There were no hip replacements available just a few years ago. It is now a relatively routine operation available in the national health service. Hip replacements are becoming more widely available month after month. That is the direction in which we must go to provide the best health service, the best opportunities and the best element of the classless society that I have talked about.
Does not my right hon. Friend agree that the last thing that business needs is for business rates to be brought back under the control of uncapped, loony Labour authorities who will send rates sky rocketing, as they did during the early 1980s? Will he give the House a pledge that such a crazy proposal will never be included in a manifesto issued by the Conservative party?
I can give my hon. Friend that undertaking. It is well known to every hon. Member that under the old system, councils could put up rates by more than the rate of inflation. They did and, among other evils, they forced many jobs out of inner city areas by doing so. Those who doubt that might remember the rate rise of Labour-controlled Ealing council of 57 per cent. in 1987. They might also recollect the wriggling of the hon. Member for Dagenham (Mr. Gould) on television the other day on precisely that problem. It would be a problem, he said. It would be a problem not just for the Labour party but for business men up and down the country.
Since the Government have supported independence in Russia, Lithuania and other parts of the world, when the people of Scotland democratically and peacefully vote for independence, what will the Government say to them?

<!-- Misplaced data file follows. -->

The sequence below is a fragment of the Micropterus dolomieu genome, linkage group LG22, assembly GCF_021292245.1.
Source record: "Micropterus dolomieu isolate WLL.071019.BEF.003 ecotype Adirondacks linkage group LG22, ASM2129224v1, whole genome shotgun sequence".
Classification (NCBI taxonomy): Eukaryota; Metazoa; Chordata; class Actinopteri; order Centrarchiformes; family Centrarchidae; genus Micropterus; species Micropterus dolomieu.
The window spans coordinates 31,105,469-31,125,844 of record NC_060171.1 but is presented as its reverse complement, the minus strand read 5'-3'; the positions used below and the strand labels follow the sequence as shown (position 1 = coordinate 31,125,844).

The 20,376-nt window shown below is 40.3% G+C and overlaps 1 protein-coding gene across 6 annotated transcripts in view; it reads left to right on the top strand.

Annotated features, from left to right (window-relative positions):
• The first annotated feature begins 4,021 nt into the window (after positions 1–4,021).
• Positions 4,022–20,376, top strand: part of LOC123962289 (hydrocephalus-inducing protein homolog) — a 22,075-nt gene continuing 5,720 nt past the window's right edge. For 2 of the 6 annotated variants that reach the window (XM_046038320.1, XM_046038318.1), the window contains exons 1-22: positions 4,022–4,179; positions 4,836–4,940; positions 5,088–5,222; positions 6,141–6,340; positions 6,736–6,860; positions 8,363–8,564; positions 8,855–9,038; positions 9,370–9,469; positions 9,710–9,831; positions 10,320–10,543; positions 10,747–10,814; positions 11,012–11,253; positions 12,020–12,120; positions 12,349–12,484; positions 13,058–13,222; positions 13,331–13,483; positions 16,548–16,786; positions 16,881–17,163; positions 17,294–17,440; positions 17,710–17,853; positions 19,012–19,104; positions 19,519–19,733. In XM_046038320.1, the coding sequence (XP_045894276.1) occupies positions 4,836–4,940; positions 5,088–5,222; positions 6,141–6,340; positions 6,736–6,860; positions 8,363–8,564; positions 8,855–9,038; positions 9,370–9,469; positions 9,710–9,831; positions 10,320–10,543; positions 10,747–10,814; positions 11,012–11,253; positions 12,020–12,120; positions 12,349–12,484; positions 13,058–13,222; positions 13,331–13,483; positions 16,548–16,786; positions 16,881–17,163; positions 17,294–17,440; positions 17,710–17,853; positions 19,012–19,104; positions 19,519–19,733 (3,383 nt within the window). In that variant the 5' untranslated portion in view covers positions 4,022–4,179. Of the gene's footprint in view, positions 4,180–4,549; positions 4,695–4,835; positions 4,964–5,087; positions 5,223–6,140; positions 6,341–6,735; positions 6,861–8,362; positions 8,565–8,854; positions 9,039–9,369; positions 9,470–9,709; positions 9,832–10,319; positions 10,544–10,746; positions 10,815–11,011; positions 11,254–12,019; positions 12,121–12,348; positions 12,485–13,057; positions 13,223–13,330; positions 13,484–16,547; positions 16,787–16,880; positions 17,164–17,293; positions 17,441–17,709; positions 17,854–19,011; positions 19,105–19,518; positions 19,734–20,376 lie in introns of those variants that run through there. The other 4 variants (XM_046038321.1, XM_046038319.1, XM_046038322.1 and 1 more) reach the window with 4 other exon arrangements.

This Union has served both Scotland and England well, and I would not wish to see it undermined. The proposals of the Labour party, the Liberal Democratic party and the Scottish National party would undermine that relationship that has served us so well in the Union. Devolution is not just a matter for Scotland; it is a matter for the whole United Kingdom. If an Assembly were given tax-raising powers, how would that fit in with the other fiscal arrangements? What would the increased taxation do to prosperity in Scotland? The hon. Gentleman should put a fair proposal before the Scottish people, not the half-baked one that he has made.
Will my right hon. Friend confirm that the Government will continue as the party of denationalisation, and confirm to the electorate of York that the Conservative party will not take away the shares of those who have invested in Northern Electric, British Telecom and other such denationalised companies?
I can give that assurance to my hon. Friend. The denationalisation programme has been good not only for the consumer, but for share owning and the improvement of both investment and wealth in this country. We believe in those propositions and we shall continue to support them.
I am sure that the Prime Minister will have enjoyed reading the Western Mail last Saturday, where he will have seen the results of a telephone survey showing that the people of Wales now support the setting up of a Welsh Parliament by a margin of four to one. When will the Prime Minister acknowledge that the aspirations of the Welsh and Scottish people cannot be sidelined for ever, and when will Parliament act?
I seem to recall that there was a referendum once before on devolution in Wales when there appeared to be a majority in favour. But the reality was that the referendum showed that there was no majority, and the people of Wales recognised that it would be in the best interests of their country and the United Kingdom to sustain the present arrangements.